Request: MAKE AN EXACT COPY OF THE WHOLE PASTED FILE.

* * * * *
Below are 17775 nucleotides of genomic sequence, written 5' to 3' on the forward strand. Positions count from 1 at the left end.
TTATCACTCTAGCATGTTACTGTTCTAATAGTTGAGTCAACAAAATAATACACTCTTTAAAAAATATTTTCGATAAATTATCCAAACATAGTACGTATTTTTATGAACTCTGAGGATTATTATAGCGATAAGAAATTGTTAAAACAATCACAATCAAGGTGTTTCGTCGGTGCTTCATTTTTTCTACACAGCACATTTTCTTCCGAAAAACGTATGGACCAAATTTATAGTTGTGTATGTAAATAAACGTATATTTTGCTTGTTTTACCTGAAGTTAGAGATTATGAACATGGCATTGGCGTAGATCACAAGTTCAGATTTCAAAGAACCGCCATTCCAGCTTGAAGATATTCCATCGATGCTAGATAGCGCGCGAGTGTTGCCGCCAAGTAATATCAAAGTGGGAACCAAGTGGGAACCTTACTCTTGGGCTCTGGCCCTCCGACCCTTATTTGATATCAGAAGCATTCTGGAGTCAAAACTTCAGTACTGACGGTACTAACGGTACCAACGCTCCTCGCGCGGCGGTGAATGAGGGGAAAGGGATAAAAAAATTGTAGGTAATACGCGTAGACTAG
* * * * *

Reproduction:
Below are 17775 nucleotides of genomic sequence, written 5' to 3' on the forward strand. Positions count from 1 at the left end.
TTATCACTCTAGCATGTTACTGTTCTAATAGTTGAGTCAACAAAATAATACACTCTTTAAAAAATATTTTCGATAAATTATCCAAACATAGTACGTATTTTTATGAACTCTGAGGATTATTATAGCGATAAGAAATTGTTAAAACAATCACAATCAAGGTGTTTCGTCGGTGCTTCATTTTTTCTACACAGCACATTTTCTTCCGAAAAACGTATGGACCAAATTTATAGTTGTGTATGTAAATAAACGTATATTTTGCTTGTTTTACCTGAAGTTAGAGATTATGAACATGGCATTGGCGTAGATCACAAGTTCAGATTTCAAAGAACCGCCATTCCAGCTTGAAGATATTCCATCGATGCTAGATAGCGCGCGAGTGTTGCCGCCAAGTAATATCAAAGTGGGAACCAAGTGGGAACCTTACTCTTGGGCTCTGGCCCTCCGACCCTTATTTGATATCAGAAGCATTCTGGAGTCAAAACTTCAGTACTGACGGTACTAACGGTACCAACGCTCCTCGCGCGGCGGTGAATGAGGGGAAAGGGATAAAAAAATTGTAGGTAATACGCGTAGACTAG